MR depiction of T1 hyperintense melanoma metastases to the liver in a 64-year-old woman. Some hemorrhagic metastases can be hyperintense to liver and should not necessarily be assumed to be hepatocellular in origin. ( A ) Axial in-phase T1-weighted gradient echo image shows multiple hypointense liver metastases. Two of the lesions have central high signal intensity ( arrows ). ( B ) Opposed-phase T1-weighted image shows persistent high internal signal intensity within 2 of the metastases ( arrows ). There is no loss of internal signal intensity to suggest intracellular lipid. Had the high signal intensity been secondary to macroscopic fat, one would have expected an etching artifact at the interface of the high signal intensity with the adjacent water-containing tissue (see Fig. 11 B). ( C ) Fat-suppressed T2-weighted image (effective echo time [TE] = 90 ms) shows that most of the metastases ( arrows ) are isointense to spleen (S). The hemorrhagic components of the metastases present within the liver and spleen ( small arrows ) are isointense to hypointense to liver secondary to intracellular methemoglobin and/or melanin.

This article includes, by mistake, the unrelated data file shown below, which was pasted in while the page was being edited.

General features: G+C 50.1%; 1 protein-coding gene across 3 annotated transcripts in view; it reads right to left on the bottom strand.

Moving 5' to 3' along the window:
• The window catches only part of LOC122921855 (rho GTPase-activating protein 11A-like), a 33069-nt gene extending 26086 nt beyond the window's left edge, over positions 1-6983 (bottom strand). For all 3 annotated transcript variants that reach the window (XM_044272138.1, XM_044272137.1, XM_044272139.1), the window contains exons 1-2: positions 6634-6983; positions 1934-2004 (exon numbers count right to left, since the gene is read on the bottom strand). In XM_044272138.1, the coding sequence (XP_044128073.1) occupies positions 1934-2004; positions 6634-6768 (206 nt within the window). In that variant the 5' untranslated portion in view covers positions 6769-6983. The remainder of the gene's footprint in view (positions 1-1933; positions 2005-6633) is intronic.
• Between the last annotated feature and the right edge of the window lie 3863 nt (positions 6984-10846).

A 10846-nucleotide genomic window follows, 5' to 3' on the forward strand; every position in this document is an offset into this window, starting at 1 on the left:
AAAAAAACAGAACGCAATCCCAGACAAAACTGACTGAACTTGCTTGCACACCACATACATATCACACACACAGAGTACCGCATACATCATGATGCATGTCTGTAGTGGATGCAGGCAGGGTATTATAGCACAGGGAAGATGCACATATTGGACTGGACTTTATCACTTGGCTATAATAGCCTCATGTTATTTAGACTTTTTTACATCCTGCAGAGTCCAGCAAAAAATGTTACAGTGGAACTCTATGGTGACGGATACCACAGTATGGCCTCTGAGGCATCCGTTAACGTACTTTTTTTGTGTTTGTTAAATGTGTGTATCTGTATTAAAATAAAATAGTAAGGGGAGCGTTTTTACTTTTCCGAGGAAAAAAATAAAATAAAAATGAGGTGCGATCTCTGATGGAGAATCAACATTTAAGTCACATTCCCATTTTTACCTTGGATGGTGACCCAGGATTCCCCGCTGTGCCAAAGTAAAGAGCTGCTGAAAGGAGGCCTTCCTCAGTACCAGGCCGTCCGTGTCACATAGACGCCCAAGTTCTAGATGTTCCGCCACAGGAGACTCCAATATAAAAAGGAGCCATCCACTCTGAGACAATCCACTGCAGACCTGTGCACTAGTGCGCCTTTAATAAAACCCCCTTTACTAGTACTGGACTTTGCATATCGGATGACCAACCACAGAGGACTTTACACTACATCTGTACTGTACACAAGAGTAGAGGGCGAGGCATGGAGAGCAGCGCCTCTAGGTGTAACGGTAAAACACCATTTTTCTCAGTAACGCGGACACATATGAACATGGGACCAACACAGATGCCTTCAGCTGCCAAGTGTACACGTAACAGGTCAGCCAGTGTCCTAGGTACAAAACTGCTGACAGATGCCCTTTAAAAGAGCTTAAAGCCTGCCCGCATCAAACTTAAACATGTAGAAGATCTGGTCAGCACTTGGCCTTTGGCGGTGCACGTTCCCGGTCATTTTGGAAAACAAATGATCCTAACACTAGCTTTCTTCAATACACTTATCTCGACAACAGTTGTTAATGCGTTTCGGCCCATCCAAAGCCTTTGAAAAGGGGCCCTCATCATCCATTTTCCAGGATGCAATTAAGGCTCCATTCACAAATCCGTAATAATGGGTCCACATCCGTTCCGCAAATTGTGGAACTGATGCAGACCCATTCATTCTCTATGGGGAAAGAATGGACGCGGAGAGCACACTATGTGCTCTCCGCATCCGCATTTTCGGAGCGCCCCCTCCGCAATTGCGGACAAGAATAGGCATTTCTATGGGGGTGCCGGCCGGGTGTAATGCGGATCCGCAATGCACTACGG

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Sep 18, 2017 | Posted by in MAGNETIC RESONANCE IMAGING | Comments Off on MR Characterization of Focal Liver Lesions